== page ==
A Closer Look At Casella Waste Systems, Inc.’s (NASDAQ:CWST) Uninspiring ROE

One of the best investments we can make is in our own knowledge and skill set. With that in mind, this article will work through how we can use Return On Equity (ROE) to better understand a business. We’ll use ROE to examine Casella Waste Systems, Inc. (NASDAQ:CWST), by way of a worked example.

Our data shows Casella Waste Systems has a return on equity of 8.0% for the last year. Another way to think of that is that for every $1 worth of equity in the company, it was able to earn $0.08.

See our latest analysis for Casella Waste Systems

How Do I Calculate ROE?

The formula for return on equity is:

Return on Equity = Net Profit ÷ Shareholders’ Equity

Or for Casella Waste Systems:

8.0% = US$8.9m ÷ US$111m (Based on the trailing twelve months to September 2019.)

Most readers would understand what net profit is, but it’s worth explaining the concept of shareholders’ equity. It is all earnings retained by the company, plus any capital paid in by shareholders. The easiest way to calculate shareholders’ equity is to subtract the company’s total liabilities from the total assets.

What Does ROE Mean?

Return on Equity measures a company’s profitability against the profit it has kept for the business (plus any capital injections). The ‘return’ is the yearly profit. A higher profit will lead to a higher ROE. So, all else being equal, a high ROE is better than a low one. That means ROE can be used to compare two businesses.

Does Casella Waste Systems Have A Good ROE?

Arguably the easiest way to assess company’s ROE is to compare it with the average in its industry. Importantly, this is far from a perfect measure, because companies differ significantly within the same industry classification. As shown in the graphic below, Casella Waste Systems has a lower ROE than the average (13%) in the Commercial Services industry classification.

NasdaqGS:CWST Past Revenue and Net Income, December 16th 2019
NasdaqGS:CWST Past Revenue and Net Income, December 16th 2019

That’s not what we like to see. It is better when the ROE is above industry average, but a low one doesn’t necessarily mean the business is overpriced. Nonetheless, it could be useful to double-check if insiders have sold shares recently.

How Does Debt Impact ROE?

Companies usually need to invest money to grow their profits. That cash can come from retained earnings, issuing new shares (equity), or debt. In the first two cases, the ROE will capture this use of capital to grow. In the latter case, the use of debt will improve the returns, but will not change the equity. In this manner the use of debt will boost ROE, even though the core economics of the business stay the same.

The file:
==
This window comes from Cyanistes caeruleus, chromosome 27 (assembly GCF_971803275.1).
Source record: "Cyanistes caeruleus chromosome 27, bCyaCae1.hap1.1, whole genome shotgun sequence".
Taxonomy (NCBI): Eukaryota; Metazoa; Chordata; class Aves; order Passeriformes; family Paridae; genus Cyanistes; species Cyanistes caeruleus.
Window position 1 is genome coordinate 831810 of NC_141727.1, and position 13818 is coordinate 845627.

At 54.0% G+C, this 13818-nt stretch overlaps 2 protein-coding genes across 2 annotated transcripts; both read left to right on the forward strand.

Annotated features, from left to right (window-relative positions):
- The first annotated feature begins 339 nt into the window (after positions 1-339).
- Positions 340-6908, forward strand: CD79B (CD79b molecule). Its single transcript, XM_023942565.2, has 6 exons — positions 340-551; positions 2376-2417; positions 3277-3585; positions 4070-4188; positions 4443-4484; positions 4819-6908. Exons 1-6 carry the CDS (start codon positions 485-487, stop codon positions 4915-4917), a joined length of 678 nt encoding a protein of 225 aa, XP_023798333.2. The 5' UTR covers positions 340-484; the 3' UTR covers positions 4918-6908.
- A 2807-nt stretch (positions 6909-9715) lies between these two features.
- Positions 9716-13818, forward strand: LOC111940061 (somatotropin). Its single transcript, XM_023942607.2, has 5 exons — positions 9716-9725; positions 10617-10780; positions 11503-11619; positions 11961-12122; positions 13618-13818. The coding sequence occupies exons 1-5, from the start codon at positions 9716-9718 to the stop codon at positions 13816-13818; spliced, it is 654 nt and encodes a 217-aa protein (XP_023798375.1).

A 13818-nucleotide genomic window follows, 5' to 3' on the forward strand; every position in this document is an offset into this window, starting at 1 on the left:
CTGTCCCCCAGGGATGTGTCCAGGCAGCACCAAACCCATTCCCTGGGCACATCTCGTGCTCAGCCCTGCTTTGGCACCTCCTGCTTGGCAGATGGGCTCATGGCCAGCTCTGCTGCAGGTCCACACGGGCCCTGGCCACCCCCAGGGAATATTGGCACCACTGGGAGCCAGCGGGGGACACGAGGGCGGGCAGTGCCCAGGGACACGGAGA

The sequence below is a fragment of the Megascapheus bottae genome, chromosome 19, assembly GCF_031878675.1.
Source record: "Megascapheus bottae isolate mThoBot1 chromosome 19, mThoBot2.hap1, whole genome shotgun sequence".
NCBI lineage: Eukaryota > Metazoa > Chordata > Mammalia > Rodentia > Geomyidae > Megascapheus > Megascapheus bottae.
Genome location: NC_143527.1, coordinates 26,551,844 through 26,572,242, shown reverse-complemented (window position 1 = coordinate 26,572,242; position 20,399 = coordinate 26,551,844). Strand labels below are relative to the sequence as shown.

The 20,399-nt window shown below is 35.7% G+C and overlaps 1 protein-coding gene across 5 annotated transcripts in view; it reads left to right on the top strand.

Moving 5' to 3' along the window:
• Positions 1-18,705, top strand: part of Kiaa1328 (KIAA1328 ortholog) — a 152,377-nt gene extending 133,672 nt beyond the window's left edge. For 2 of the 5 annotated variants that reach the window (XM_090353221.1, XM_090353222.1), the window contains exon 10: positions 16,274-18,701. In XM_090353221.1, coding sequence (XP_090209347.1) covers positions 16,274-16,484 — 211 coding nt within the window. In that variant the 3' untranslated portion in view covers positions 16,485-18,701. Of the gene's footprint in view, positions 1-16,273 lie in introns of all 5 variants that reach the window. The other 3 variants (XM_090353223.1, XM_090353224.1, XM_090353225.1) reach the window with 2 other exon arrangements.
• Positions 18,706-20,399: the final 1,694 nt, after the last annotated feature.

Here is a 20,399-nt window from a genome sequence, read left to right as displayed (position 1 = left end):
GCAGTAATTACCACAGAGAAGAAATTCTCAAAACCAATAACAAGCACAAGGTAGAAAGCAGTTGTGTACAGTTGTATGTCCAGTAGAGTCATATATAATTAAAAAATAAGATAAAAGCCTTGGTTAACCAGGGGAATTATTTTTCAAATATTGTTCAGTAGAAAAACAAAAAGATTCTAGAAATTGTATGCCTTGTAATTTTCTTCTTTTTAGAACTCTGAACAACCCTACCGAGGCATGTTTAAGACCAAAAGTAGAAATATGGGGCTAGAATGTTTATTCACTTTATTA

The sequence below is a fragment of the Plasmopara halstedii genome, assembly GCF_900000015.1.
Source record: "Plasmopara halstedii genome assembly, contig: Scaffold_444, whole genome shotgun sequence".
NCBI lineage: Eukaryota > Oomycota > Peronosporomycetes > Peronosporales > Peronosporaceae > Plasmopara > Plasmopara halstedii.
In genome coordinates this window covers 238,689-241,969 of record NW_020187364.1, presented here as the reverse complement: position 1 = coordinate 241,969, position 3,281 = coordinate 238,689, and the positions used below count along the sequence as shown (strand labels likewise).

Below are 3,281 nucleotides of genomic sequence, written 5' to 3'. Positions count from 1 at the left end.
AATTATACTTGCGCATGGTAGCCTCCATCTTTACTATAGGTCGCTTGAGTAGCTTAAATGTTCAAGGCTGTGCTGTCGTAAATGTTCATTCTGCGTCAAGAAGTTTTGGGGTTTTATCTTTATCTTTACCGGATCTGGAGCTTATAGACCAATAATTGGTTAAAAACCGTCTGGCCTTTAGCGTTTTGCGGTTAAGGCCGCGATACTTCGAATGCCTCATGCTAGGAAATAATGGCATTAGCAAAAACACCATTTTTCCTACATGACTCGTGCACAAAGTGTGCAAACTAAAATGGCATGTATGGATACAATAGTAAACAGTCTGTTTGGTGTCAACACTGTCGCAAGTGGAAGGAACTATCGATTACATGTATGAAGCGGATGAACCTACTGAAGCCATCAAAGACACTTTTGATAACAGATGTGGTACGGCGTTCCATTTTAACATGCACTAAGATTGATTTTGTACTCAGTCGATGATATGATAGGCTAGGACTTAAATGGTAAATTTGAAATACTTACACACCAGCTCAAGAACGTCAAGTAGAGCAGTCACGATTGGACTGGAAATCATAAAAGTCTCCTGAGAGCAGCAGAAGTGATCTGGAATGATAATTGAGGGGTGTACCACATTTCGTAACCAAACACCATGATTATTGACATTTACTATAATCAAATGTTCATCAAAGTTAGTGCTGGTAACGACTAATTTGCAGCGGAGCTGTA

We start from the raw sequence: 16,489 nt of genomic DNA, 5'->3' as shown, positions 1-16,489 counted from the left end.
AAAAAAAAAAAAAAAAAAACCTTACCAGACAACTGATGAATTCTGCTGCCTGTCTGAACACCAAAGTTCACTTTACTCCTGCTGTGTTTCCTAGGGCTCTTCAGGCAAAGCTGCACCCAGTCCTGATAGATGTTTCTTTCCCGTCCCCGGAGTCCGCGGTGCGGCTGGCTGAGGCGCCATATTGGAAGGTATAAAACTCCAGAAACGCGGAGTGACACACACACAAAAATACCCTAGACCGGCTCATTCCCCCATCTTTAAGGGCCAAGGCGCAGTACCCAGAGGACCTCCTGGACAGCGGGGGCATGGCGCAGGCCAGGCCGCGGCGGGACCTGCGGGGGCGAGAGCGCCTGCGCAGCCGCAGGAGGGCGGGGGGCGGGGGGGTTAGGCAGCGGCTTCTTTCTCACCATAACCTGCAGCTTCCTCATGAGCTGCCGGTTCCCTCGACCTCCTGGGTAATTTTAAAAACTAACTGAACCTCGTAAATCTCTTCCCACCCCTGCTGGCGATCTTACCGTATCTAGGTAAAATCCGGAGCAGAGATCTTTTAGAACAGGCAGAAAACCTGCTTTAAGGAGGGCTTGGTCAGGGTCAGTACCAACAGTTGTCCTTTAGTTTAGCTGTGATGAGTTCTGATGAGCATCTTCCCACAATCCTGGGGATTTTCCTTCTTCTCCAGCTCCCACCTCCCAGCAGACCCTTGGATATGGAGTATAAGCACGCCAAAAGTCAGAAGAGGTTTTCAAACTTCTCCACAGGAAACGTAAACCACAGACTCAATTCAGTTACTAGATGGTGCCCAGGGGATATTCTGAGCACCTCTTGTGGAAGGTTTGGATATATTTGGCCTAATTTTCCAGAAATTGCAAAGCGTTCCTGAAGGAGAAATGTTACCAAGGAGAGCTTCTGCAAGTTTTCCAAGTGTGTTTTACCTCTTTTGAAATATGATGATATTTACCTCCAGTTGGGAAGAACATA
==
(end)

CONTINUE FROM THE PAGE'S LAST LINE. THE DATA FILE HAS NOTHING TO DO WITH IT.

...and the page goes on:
Casella Waste Systems’s Debt And Its 8.0% ROE

It seems that Casella Waste Systems uses a lot of debt to fund the business, since it has a high debt to equity ratio of 4.82. Its ROE isn’t that good, despite taking on significant debt, so I don’t find the company attractive on this analysis.

The Bottom Line On ROE

Return on equity is a useful indicator of the ability of a business to generate profits and return them to shareholders. In my book the highest quality companies have high return on equity, despite low debt. If two companies have the same ROE, then I would generally prefer the one with less debt.

But ROE is just one piece of a bigger puzzle, since high quality businesses often trade on high multiples of earnings. Profit growth rates, versus the expectations reflected in the price of the stock, are a particularly important to consider. So I think it may be worth checking this free report on analyst forecasts for the company.

Of course, you might find a fantastic investment by looking elsewhere. So take a peek at this free list of interesting companies.

If you spot an error that warrants correction, please contact the editor at editorial-team@simplywallst.com. This article by Simply Wall St is general in nature. It does not constitute a recommendation to buy or sell any stock, and does not take account of your objectives, or your financial situation. Simply Wall St has no position in the stocks mentioned.

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